As Zara opened its first ever click-and-collect store in Westfield Stratford, our stores editor John Ryan compares collection points across the sector.
Every time that a shopper orders something from the web and decides to ‘click and collect’, they are entering no man’s land from a retailer or shopping centre’s perspective.
Is the purchase, which is concluded in-store, the work of the web or the store? Should the revenue be attributed to the online side of the business or the bricks-and-mortar operation?
The answer to these questions will vary from retailer to retailer, but one thing is certain: the shopper will head for the collection point in a store, or its equivalent, which may just be a checkout.
There are a variety of options for the retailer, some of which will work very well for the collecting shopper, while others will be likely to prove an albatross around the neck in terms of the time involved and the queues that may be encountered.
The real point is that there is little conformity on the approach taken to this relatively straightforward operation. Clicking and collecting may be simple, but it will go a considerable way towards colouring a shopper’s view of a specific retailer or location.
Zara, Westfield Stratford
This is a standalone click-and-collect store and as such represents a departure compared with what the vast majority of retailers are doing about acting as collection points for online shoppers.
It is a pop-up store, but given that it is an Inditex production, the shop actually looks slick, contemporary and well-thought-through.
The premise is simple. The store is located directly across the mall walkway from the centre’s main Zara store, and rather than clog up what is a busy site with online shoppers, why not give them a dedicated space where they will not be encumbered with terrestrial customers?
Like Debenhams, the fact that an online shopper is crossing the threshold of a physical store is not lost upon Zara management, and those entering this one are presented with rails of stock representing the current range.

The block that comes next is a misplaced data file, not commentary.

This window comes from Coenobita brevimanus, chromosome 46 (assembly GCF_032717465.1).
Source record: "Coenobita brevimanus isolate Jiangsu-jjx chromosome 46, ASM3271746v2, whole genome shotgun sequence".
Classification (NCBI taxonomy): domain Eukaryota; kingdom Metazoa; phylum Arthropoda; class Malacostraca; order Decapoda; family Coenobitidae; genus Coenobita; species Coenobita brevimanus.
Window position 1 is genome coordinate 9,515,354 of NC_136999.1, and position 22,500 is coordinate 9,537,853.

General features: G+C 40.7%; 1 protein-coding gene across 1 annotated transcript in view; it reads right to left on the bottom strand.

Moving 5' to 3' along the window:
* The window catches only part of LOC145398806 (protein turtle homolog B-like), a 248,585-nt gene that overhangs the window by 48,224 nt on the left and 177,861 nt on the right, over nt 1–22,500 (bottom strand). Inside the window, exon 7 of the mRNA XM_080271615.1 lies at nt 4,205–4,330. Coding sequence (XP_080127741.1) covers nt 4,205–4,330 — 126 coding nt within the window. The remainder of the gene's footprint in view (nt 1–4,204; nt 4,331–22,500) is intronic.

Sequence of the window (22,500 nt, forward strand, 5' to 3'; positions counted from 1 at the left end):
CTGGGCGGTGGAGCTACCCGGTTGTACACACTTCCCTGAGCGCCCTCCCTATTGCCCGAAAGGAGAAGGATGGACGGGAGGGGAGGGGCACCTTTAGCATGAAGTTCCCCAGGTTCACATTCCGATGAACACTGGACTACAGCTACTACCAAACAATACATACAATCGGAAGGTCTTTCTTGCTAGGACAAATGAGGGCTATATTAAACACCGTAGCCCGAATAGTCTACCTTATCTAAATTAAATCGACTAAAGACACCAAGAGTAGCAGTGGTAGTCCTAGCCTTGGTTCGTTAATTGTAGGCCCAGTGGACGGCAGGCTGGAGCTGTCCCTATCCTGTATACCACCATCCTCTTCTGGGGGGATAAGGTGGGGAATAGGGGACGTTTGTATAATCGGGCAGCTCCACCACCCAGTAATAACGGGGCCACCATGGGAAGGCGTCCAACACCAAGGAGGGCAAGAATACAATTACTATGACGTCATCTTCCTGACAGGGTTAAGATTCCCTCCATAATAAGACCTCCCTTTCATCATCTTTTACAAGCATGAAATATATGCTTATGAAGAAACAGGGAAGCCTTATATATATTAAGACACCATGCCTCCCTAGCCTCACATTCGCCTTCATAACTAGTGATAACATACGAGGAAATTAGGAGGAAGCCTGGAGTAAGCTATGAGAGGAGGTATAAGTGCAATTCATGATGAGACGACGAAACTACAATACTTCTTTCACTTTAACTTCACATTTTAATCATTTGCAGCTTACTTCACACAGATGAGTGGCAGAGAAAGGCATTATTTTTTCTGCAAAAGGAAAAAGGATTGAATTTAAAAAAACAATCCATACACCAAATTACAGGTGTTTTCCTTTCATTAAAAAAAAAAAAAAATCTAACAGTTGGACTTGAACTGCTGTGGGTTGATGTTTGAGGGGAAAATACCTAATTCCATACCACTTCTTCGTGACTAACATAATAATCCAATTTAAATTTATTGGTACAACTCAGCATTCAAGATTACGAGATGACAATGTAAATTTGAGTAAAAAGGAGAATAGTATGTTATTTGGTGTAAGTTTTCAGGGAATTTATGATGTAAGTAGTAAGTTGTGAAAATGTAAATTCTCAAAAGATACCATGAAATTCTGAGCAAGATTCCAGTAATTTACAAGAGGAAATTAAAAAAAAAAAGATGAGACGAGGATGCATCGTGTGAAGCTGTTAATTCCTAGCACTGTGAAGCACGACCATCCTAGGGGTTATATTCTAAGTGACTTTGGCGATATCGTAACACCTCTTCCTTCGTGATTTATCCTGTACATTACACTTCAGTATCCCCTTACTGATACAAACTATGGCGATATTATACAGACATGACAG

Zara is also at pains to make the point that this ‘concept store’ is also the destination for Returns and Exchanges. In reality, this space in the middle of a shopping centre might more accurately be described as a ‘store services shop’.
Given the increasingly blurred lines between online and offline, this pop-up could well serve as a pointer towards the shape of things to come.
The recently opened Debenhams in Stevenage has just two floors, and therefore the notion of a secondary area is very much less pressing than in the House of Fraser store in the City.
The Click & Collect desk is on the first floor and has rather more of the feeling of a lounge than a counter over which previously purchased goods are passed.
To this end, a pair of well-upholstered armchairs and a table with an orchid on it front the area, providing a sense of calm to the space.
For those arriving at the desk, Debenhams has taken a lesson from Amazon. If clothing has been purchased, there will be a rail with a few garments on it chosen on the basis of ‘if you like this, you’ll love this’.
This is a simple way of possibly accruing incremental sales and turning an online shopper who happens to be in a terrestrial store into a bricks-and-mortar customer. It is also another way in which tech can be used as a means of personalising a trip to a store.
Matters in this store are improved by putting a bank of fitting rooms next to the click-and-collect zone, meaning perhaps that ‘if you like this, you’ll love this’… so why not try it on?
House of Fraser, London City
Having clicked, the business of collecting from this branch of House of Fraser involves entering the store and then heading up several escalators until the third floor at the top of the store is reached. This is where the Buy & Collect desk is located.
The logic behind the location is simple – click-and-collect shoppers have made their purchase and therefore why bother putting the area for collection in a prime part of the store?
The top floor is where Men’s Formal is housed, traditionally a lower-turnover area than womenswear or beauty and therefore relegated to a multi-floor store’s secondary area.
The desk itself is perfectly business-like with up to six collection points for busy periods. The major problem for a C&C shopper is the location.
If a purchase has been made using this method, the inference has to be that an extended period in the store is probably not required.
Putting the desk at the top of the store means that the underlying rationale of C&C, speed and convenience, is defeated – and yes, the shopper might have passed all of the retailer’s offers on the way to this one, but that is not really why the store has been entered.